Coin-Op NES Requires Serious Magic Fingers

Illustration for article titled Coin-Op NES Requires Serious Magic Fingers

While a slew of hotels feature sad, generic video game controllers ready to play whatever crappy IP-streaming games the chain may offer, many Japanese hotels were once stocked with these coin-op Famicom (NES) systems. A 100 yen coin would buy you 10-15 minutes of play, which is a pretty great deal compared to the mini bar or, uhh, "video on demand" services. To check out the Super Famicom (SNES), hit the jump.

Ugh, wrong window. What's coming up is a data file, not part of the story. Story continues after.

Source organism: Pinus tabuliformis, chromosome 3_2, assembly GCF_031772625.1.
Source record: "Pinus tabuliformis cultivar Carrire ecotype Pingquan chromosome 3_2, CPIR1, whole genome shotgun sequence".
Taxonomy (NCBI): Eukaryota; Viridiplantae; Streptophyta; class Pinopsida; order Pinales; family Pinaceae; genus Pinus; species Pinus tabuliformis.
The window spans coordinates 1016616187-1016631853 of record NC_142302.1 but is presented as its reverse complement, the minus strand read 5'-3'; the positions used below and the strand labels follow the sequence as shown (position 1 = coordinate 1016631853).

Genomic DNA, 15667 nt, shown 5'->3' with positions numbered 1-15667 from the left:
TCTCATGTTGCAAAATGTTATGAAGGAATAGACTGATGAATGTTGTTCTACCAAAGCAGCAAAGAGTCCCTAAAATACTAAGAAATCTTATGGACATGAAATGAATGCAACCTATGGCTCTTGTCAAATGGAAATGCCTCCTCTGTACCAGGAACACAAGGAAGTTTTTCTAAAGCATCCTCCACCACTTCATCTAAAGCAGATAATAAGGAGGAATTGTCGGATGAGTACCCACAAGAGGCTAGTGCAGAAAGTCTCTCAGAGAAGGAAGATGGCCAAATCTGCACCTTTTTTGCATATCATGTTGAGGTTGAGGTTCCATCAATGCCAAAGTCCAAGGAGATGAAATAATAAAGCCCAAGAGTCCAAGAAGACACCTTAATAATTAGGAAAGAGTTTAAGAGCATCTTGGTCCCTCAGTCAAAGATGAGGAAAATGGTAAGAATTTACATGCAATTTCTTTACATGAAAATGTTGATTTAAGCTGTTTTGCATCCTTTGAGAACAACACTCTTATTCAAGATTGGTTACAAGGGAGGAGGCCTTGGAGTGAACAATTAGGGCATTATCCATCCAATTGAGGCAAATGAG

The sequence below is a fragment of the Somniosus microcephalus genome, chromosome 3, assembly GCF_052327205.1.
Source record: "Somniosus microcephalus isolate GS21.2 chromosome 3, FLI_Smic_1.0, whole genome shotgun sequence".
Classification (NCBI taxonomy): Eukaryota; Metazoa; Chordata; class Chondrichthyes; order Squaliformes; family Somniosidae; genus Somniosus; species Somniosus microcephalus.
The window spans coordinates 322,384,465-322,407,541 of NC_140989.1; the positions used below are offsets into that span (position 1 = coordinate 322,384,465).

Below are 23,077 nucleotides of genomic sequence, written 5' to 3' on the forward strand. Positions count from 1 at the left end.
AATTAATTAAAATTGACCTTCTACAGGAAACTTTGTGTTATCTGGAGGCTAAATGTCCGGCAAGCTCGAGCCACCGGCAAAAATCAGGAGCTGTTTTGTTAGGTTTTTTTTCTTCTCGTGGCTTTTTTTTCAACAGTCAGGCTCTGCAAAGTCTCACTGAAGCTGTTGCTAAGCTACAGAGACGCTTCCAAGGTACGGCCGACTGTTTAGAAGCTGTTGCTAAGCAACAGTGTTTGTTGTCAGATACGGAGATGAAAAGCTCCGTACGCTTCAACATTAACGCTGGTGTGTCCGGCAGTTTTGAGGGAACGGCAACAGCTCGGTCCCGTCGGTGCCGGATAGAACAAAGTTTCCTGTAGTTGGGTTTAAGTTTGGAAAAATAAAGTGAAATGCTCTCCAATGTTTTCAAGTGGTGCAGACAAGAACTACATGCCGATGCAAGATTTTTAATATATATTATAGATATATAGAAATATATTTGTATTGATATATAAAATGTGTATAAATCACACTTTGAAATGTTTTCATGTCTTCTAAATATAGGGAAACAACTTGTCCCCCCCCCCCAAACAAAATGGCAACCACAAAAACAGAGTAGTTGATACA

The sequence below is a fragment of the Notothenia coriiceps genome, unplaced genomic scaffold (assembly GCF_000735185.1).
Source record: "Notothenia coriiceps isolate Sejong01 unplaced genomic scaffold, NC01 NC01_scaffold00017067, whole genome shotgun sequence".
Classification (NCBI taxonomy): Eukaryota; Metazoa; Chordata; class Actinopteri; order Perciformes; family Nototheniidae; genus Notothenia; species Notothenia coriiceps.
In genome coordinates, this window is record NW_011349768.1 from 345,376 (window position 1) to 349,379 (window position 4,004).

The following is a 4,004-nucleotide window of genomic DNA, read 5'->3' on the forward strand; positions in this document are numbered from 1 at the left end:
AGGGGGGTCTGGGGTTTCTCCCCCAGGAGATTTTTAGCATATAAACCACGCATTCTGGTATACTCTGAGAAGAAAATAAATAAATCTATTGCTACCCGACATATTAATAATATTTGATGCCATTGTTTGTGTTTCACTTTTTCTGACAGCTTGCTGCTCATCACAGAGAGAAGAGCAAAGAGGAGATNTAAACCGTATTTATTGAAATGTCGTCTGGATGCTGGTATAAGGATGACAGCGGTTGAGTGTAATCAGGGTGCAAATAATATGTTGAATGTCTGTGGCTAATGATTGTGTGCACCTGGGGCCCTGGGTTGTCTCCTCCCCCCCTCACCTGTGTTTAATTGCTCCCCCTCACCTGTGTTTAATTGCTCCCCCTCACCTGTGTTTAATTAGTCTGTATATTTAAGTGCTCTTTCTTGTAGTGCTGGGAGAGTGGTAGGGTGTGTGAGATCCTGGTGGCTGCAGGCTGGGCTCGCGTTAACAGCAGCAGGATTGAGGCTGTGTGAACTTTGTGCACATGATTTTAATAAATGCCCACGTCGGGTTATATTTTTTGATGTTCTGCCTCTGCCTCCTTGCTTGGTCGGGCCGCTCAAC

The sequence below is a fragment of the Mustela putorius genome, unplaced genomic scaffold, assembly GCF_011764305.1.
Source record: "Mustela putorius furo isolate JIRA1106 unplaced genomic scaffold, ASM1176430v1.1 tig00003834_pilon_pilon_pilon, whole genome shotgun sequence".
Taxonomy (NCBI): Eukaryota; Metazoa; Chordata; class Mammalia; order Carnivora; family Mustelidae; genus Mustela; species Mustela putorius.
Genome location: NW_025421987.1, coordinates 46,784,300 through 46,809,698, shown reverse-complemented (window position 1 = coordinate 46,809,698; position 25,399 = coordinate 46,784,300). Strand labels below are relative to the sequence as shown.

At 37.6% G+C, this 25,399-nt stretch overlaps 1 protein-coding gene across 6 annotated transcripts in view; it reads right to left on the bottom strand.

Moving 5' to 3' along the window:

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Illustration for article titled Coin-Op NES Requires Serious Magic Fingers

With the more advanced Super Famicom, players only scored 5 minutes for 100 yen—or not quite long enough to meet Yoshi in Super Mario World. So the next time we stay at the Four Seasons, the concierge can anticipate our request (a coin-op SNES with an unlimited stack of quarters...along with our standard hooker suspended in a giant mold of green Jello). [Business Use Home Consoles via Kotaku]

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DISCUSSION

This actually would be a great device at home for parents. Not only does it limit time on video games, you can make some money anytime it is used. Of course, my ungrateful kids would complain about not having enough yen in their piggy banks while I am complaining about the hooker being surrounded in lime green Jell-O.

I hate lime green Jell-O.